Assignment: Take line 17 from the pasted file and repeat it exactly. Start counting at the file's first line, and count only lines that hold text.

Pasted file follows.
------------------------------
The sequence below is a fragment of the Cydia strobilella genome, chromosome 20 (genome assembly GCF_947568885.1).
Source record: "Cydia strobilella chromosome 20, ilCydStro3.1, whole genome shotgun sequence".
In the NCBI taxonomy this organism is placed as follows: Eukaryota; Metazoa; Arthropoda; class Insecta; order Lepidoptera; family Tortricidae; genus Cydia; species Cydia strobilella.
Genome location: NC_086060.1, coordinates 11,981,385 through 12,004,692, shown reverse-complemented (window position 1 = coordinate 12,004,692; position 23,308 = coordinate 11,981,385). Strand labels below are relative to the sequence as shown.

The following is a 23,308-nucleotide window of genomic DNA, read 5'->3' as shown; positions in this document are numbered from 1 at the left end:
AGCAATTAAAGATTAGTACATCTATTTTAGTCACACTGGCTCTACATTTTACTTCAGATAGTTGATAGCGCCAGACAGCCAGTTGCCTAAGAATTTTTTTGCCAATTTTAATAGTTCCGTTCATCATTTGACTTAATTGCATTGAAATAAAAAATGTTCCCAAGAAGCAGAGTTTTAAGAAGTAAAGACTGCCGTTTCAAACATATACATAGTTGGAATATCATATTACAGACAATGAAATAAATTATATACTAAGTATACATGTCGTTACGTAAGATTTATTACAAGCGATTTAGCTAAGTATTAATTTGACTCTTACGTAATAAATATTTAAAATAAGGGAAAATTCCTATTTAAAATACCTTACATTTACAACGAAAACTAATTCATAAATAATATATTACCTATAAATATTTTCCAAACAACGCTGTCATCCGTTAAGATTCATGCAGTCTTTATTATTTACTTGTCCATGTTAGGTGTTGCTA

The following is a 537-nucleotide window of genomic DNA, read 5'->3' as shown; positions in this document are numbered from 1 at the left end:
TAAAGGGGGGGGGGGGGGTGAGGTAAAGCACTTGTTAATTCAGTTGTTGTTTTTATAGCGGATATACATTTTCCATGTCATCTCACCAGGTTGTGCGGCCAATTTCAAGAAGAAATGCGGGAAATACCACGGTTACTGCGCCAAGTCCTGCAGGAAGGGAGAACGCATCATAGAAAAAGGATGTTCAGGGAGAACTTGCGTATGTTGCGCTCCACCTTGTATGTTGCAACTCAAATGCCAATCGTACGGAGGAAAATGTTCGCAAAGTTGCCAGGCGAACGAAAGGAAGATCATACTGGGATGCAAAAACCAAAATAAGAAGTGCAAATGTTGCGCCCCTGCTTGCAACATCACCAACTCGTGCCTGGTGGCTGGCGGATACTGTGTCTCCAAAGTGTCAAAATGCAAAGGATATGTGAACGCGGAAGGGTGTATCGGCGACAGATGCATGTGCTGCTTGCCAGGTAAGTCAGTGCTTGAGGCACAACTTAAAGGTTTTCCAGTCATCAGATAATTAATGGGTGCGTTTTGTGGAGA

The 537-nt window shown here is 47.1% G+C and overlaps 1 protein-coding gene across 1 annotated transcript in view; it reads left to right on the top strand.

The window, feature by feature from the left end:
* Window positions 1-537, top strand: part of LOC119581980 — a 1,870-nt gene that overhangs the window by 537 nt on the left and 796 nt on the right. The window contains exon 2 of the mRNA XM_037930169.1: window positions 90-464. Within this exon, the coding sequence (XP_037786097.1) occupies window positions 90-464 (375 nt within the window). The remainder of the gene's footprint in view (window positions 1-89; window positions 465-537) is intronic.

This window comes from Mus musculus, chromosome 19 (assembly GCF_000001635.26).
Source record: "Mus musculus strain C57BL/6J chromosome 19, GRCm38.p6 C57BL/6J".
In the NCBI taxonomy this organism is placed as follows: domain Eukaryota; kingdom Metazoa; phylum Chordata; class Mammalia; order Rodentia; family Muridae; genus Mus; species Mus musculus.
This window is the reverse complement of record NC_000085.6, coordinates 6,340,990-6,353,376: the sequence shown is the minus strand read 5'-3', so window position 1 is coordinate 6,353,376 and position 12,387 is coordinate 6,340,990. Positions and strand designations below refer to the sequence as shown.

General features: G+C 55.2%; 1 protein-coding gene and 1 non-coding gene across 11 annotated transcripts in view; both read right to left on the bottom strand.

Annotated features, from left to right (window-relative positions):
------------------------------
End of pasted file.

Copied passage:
Annotated features, from left to right (window-relative positions):